New York should pay our city council members much higher salaries
With a tiny budget reallocation we could hire the absolute best and brightest New Yorkers to write our city's laws. This would strengthen democracy and lead to better policy.
City councilors have important and challenging jobs
The 51 members of New York’s city council have a huge impact on New Yorkers’ lives. They are responsible for setting the laws and policies that impact the prosperity, health, safety, education, housing, recreation, and futures of every New Yorker. Along with the mayor, they decide how to collect and spend the city’s $106 billion budget – which is larger than the budgets of 46 US states.The city council controls what types of buildings can be constructed in which areas, which is one of the main factors that makes housing expensive in New York.
The skills, integrity, and work ethic of city council members have a big impact on the quality of our city’s laws and policies. An effective city council would be able to create the conditions in which all New Yorkers can thrive by assessing issues earnestly, learning from other places, and negotiating compromises. An ineffective city council can tinker around the edges of major topics, blow a lot of hot air, and finish their terms without much of an impact. A misguided city council can plunge the city into decline and ruin by pursuing harmful policies and pandering to parochial interests.
As my friend Daniel Golliher notes in a recent post, “members of the government are people with jobs, just like you”. City council members are no exception, and their job looks pretty hard. After several months of unpaid campaigning, successfully elected council members each represent 170,000 residents for a term of four years. They navigate a complicated system to propose, negotiate, and enact laws. They are expected to attend community events in their district and help their constituents with all sorts of issues in their district. Council members are limited to a total of two consecutive terms, after which term limits require they stand down. For doing this job, city council members are paid a salary of $148,500 per year and they are forbidden from doing income-generating side hustles.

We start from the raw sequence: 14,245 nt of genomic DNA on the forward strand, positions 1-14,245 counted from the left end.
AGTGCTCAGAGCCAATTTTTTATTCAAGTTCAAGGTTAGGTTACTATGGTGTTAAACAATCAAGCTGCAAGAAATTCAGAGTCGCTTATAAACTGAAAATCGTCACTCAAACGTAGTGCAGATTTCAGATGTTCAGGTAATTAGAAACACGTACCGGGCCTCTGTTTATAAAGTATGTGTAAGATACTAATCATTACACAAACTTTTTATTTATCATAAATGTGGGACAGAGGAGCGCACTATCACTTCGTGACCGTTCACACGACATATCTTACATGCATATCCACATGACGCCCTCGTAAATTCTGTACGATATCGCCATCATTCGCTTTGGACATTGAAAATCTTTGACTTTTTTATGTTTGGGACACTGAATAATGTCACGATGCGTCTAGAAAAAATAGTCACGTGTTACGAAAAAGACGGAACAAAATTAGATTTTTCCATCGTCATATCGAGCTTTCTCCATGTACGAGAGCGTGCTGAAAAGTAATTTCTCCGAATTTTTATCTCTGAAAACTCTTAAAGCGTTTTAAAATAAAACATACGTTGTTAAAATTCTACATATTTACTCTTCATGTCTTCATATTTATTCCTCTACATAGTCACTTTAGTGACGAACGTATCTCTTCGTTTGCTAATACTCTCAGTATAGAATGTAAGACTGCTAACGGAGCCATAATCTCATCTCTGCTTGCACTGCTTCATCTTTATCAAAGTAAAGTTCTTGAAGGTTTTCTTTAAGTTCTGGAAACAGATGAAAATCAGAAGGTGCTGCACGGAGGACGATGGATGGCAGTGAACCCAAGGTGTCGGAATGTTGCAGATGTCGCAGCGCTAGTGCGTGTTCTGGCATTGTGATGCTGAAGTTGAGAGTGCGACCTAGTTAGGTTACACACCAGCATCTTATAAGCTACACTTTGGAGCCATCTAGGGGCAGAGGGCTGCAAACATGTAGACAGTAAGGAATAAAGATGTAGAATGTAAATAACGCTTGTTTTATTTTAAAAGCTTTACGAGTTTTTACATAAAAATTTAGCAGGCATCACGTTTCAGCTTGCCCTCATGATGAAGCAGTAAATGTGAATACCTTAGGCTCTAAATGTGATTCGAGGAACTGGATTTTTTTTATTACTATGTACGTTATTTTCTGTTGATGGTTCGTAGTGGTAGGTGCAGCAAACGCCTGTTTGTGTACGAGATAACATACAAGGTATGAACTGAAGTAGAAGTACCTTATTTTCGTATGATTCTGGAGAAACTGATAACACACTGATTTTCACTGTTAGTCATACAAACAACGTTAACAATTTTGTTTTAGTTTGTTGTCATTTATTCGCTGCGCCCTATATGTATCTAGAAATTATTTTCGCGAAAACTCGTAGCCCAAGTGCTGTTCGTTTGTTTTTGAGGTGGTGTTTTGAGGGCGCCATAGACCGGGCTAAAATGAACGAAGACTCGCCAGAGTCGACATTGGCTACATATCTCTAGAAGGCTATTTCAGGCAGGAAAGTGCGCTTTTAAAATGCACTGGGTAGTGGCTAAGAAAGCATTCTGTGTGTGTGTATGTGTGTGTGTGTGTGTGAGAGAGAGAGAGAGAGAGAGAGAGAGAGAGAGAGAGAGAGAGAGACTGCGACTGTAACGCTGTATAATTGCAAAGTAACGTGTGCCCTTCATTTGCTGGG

New Yorkers deserve better governance
If you assess our city council based on the lives of New Yorkers, there is clearly a lot of room for improvement. I love this city, but I also see rents that have increased 14.2% in real terms since 2010, piles of garbage, and 129 pedestrians and cyclists dying on our streets each year.City agencies regularly break the law and city council members struggle to hold their leaders accountable.
Some city council members are ridiculously unproductive: there are six council members who have introduced zero bills that reached a committee hearing in the current 2022 to 2023 session. The chair of the council’s transportation committee recently admitted in an interview that she didn’t know Staten Island has a train system and there is no mention of transport on her campaign website.A council member in Harlem opposed the construction of a housing project with 458 “affordable” apartments, arguing that the property should contain more low-cost units. Instead the developer built a truck depot – with zero apartments.
Thanks for reading Sidewalk Chorus! Subscribe for free to receive new posts and support my work.
Thinking like an employer
When you break it down, New Yorkers are ultimately the employers of our city council members. Just like we hire the Department of Sanitation to take away our trash, we hire our city council to provide us with governance services. As employers, it is entirely our choice and responsibility to decide collectively what caliber of legislators to employ and what compensation to pay.
Since 2016 we’ve paid city council members salaries of $148,500. I think the current state of our city and the very small set of candidates who have put themselves forward for this year’s city council elections shows that we’re not paying enough. We should pay our city council members a lot more.